Tag Archives: judicial review

Why I sought judicial review of the police use of Kettling for indiscriminate fishing expeditions

27 Jun

By Susannah Mengesha

Source: @keithPP

Kettled protestors on November 30th. Photo by KeithPP

This month I was thrilled to receive successful decision on my judicial review case against the Police Commissioner regarding the police use of Kettling for indiscriminate intelligence gathering purposes.

The court held that the police must not demand protesters to give their name, address and date of birth, and demand that they be filmed, as the price for leaving a kettle. Continue reading

Arrest without crime – the truth of a royal wedding overreaction

20 Jul

Repost from the Guardian, written by Hannah Eiseman-Renyard

The high court has ruled that 15 pre-emptive arrests were not unlawful, as the criminalisation of protest continues

On the day of the royal wedding I was arrested for a fictional breach of the peace. This week the high court has ruled that there was nothing unlawful about the police’s actions.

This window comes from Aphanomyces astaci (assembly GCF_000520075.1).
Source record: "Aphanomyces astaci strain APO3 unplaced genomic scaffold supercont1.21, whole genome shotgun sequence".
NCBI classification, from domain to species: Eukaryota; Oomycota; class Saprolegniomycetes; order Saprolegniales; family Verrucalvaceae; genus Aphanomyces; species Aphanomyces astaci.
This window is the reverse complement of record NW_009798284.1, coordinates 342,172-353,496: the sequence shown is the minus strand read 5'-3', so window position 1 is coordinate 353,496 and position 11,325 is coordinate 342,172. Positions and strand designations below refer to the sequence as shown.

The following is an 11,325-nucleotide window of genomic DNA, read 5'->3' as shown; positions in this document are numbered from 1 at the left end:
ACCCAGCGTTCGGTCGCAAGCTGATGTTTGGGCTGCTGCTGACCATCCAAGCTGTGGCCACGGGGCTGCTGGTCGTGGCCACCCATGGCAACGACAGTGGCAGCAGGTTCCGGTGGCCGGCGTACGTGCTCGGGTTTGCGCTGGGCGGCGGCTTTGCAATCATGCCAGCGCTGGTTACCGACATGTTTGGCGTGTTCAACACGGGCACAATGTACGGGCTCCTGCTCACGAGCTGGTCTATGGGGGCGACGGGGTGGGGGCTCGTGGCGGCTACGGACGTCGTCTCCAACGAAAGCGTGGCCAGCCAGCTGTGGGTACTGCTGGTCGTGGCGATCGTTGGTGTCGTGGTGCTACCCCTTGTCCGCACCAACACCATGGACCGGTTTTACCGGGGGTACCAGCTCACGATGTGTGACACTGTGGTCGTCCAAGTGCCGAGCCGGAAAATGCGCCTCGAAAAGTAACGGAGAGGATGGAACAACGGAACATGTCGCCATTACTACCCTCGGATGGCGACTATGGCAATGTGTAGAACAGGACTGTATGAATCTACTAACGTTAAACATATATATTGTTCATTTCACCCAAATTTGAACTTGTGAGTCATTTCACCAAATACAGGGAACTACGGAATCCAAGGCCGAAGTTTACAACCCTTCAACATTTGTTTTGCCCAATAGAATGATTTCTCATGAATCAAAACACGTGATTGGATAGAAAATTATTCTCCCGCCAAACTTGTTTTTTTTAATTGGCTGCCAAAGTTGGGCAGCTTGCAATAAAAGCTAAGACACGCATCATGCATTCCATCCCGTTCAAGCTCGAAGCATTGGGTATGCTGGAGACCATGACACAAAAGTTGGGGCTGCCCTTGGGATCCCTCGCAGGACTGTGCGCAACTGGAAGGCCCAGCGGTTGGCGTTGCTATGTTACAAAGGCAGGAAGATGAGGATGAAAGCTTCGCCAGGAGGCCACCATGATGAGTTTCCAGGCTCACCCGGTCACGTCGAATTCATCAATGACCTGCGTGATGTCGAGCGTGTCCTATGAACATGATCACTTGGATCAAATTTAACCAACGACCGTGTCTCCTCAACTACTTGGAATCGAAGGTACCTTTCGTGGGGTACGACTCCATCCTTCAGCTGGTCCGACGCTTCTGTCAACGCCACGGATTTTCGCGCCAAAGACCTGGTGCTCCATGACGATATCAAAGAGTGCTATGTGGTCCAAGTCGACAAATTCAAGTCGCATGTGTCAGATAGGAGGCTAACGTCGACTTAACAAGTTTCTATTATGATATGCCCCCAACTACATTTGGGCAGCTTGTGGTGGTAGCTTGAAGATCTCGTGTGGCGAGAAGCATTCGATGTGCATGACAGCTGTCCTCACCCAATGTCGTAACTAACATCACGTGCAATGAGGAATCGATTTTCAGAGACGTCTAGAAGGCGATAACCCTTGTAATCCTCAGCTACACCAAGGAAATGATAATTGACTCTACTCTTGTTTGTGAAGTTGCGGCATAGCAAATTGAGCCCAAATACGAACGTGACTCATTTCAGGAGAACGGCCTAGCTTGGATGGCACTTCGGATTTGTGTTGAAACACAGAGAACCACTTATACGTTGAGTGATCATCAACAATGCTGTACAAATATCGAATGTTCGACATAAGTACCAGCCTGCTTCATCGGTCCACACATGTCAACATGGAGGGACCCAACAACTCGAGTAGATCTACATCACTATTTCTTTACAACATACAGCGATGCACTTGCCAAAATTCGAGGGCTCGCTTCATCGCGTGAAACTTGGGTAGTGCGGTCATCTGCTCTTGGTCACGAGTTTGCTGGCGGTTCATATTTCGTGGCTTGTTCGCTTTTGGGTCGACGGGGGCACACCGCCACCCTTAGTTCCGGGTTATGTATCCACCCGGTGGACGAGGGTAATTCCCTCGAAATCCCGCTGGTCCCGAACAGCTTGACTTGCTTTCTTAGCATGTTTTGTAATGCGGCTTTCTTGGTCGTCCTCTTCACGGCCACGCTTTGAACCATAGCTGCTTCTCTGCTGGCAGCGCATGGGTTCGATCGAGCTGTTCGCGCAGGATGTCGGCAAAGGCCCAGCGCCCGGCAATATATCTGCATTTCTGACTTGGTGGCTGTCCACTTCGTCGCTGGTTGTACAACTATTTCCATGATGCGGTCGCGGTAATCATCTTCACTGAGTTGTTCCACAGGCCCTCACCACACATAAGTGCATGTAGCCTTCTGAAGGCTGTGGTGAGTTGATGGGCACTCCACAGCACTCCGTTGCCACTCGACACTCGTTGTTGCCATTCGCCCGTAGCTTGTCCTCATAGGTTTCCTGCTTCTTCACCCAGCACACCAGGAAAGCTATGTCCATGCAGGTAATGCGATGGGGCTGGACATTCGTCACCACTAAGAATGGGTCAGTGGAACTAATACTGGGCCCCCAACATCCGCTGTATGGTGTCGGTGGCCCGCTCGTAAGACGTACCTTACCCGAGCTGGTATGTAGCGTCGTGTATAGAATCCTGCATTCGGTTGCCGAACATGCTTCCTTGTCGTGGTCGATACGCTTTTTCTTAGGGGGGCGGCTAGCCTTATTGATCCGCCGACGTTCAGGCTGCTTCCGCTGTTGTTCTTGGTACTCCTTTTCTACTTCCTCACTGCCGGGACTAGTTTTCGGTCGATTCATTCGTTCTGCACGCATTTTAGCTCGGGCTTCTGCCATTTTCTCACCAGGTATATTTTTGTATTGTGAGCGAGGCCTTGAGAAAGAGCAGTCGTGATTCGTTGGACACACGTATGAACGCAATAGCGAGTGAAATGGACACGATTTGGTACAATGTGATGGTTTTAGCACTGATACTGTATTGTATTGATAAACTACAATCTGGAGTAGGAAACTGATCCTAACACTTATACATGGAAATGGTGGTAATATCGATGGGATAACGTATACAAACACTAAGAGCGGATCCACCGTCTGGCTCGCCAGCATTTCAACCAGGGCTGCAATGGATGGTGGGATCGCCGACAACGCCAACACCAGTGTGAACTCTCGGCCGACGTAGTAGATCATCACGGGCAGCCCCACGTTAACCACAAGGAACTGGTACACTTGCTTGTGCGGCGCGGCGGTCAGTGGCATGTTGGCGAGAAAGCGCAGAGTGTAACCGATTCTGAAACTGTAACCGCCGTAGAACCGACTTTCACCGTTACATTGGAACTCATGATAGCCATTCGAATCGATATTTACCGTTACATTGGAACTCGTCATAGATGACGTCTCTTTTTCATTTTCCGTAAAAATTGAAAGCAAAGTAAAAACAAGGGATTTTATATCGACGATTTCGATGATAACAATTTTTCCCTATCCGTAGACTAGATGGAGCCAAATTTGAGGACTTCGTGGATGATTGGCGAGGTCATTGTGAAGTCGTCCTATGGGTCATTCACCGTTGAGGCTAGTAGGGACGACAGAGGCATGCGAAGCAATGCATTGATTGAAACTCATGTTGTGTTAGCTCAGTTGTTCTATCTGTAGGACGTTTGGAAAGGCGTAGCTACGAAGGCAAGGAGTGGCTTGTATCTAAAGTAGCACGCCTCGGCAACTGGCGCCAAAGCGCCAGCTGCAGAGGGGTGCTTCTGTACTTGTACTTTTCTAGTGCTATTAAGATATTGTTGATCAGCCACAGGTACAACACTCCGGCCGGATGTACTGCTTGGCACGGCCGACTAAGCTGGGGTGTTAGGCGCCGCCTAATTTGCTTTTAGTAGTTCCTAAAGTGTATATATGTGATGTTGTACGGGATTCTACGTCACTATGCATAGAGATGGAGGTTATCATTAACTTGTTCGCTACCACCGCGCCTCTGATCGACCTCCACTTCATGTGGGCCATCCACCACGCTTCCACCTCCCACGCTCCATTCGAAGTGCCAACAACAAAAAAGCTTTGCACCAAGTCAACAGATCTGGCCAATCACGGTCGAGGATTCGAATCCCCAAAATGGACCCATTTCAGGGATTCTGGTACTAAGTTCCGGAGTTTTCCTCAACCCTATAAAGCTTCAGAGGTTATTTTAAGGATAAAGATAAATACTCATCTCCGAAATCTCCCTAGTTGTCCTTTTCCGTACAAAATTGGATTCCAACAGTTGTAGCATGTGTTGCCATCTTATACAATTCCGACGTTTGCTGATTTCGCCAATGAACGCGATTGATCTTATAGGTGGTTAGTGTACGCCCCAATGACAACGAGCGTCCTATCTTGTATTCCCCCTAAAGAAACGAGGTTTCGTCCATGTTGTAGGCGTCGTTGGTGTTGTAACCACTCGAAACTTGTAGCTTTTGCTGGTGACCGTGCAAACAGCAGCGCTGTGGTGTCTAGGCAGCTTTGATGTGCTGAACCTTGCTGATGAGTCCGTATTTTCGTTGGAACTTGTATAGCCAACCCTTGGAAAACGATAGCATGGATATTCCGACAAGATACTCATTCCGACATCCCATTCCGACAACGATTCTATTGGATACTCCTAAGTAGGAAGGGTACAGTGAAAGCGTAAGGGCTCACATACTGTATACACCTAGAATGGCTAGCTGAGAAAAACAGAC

Four people in zombie fancy dress outside Belgravia Police stationI was in fancy dress on the day. That was it. One minute I was in a Starbucks near Soho Square with four other people who’d come for a zombie flashmob. Four hours later I emerged from a police cell with handcuff marks still visible on my wrists. If it can happen to a boring, middle-class white girl like me, it can happen to anyone.

The Metropolitan police decided the gathering (an alternative celebration organised by Queer Resistance) was a demonstration against the royal family – therefore we were arrested. I had come to Soho Square to report on the flashmob for a friend’s zombie blog. I had no political aims whatsoever – but it seems the police’s assumptions about my politics were grounds enough to arrest and detain me until the public celebrations were over. Continue reading

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